Riddles, puzzles challenge students during class


Sarah Xu

Sophomores Kevriana Scott and Braeden Arkless practice solving a sudoku puzzle Monday during their Interim Term class called “Puzzles and Problems.” The class is taught by Mrs. Carolyn Clancy, match chair and teacher.

Sarah Xu

Eleven students sat in a circle working together and trying their best to solve the morning’s “MondayPunday” riddle displayed on a board. 

What do you call a pair of brown pants with the letter K all over it?

Brain tweezers are a typical start to a day in “Puzzles and Problems,” a class during this year’s Interim Term. 

With all the brains in the room, the riddle remained unsolved.

“Let’s jump over and do some Sudoku. Ready to learn how to become Sudoku ninjas?” asked Ms. Carolyn Clancy, the Upper School math chair who is teaching the class.

Ms. Clancy’s students’ eyes were glued to a screen as she gave them a mini lesson on the history of Sudoku. 

She mentioned that Sudoku originated from Switzerland. However, people who play the game may mistaken its beginnings because the name came from the Japanese words, “Su Doku,” which translates to “solitary number,” according to the Independent, a British online newspaper.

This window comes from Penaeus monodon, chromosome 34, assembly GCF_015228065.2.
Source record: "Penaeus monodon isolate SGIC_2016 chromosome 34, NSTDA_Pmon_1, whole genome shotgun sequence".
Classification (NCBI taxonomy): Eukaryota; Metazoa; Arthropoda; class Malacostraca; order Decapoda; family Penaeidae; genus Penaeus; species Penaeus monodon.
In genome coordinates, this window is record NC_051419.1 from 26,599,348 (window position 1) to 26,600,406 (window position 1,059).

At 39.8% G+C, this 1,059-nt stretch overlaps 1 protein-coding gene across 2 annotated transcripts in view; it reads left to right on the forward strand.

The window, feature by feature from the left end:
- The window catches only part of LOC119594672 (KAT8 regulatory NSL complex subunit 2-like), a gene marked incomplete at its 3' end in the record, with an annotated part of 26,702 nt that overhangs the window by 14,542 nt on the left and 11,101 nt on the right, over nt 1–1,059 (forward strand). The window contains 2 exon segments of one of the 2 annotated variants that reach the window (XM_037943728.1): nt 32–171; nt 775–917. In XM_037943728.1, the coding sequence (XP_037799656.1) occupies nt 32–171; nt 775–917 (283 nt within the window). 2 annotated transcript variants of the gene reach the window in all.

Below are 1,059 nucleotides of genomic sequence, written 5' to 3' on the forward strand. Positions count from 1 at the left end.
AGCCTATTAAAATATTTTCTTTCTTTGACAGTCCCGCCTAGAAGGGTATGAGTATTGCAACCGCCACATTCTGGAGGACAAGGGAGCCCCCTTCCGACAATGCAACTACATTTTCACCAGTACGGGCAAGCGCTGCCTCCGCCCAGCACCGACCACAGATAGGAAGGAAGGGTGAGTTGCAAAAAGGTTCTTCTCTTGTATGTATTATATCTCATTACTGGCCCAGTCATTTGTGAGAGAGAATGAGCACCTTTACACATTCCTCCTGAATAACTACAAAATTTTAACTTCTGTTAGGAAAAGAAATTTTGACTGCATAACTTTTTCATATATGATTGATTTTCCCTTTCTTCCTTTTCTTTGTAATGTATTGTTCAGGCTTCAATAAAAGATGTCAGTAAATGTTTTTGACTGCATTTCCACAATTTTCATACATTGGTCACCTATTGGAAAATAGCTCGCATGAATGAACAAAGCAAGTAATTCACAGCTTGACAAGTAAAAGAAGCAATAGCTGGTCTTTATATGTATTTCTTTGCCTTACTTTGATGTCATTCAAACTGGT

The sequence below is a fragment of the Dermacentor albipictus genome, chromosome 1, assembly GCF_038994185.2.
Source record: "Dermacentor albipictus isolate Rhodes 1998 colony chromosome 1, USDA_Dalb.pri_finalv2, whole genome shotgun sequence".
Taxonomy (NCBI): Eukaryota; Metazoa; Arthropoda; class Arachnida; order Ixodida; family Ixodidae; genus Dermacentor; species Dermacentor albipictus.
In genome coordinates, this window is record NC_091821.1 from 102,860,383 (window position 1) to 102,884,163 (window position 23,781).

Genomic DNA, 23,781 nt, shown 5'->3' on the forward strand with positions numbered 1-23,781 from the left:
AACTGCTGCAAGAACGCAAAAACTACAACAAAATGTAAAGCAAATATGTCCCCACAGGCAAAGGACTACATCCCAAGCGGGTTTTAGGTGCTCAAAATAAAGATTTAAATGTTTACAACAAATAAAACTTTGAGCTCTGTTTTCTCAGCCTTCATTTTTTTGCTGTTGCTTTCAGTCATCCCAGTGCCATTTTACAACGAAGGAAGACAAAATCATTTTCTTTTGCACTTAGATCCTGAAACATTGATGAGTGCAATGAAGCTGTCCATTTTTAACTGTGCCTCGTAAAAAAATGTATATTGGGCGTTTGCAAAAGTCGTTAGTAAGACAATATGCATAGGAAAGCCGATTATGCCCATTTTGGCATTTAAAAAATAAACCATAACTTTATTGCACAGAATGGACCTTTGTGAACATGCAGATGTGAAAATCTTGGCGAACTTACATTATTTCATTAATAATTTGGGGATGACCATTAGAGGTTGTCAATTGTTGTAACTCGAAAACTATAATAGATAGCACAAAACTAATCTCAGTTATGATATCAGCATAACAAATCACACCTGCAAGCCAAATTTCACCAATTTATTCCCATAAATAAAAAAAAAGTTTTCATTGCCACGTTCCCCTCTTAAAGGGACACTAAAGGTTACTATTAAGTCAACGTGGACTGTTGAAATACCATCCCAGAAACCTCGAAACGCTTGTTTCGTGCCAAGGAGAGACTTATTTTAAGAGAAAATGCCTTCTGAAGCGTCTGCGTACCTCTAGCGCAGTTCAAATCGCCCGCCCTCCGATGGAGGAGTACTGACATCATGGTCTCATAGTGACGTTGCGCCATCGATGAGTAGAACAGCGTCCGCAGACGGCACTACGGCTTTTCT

After the brief history lesson, the class moved on to learning different ways to solve Sudoku puzzles. 

“You have to be open to various strategies in order to solve the puzzles and you have to be able to think outside of the box,” Ms. Clancy said.

As she trained her students on the multiple tactics they can use, such as squeezing or cross-hatching, they scribbled down notes on their mint green papers.

Squeezing is the technique where players use two existing numbers in two connected blocks to solve the remaining number in the last connected block. Similarly, cross-hatching is when players use more than two known numbers in more than two connected blocks to solve for a number.

Together, the class began solving a Sudoku puzzle, keeping in mind all the new strategies they’d learned.  After successfully completing a practice run, it was time for the students to solve some puzzles on their own.

While practicing on their computers, the students talked and exchanged ideas with the peers around them, hoping to crack the puzzles in front of them.

For some, the answers came like a breeze, however, for others, it was not as easy.

“The most important thing when solving puzzles is persistence. You always have to keep trying,” Ms. Clancy said.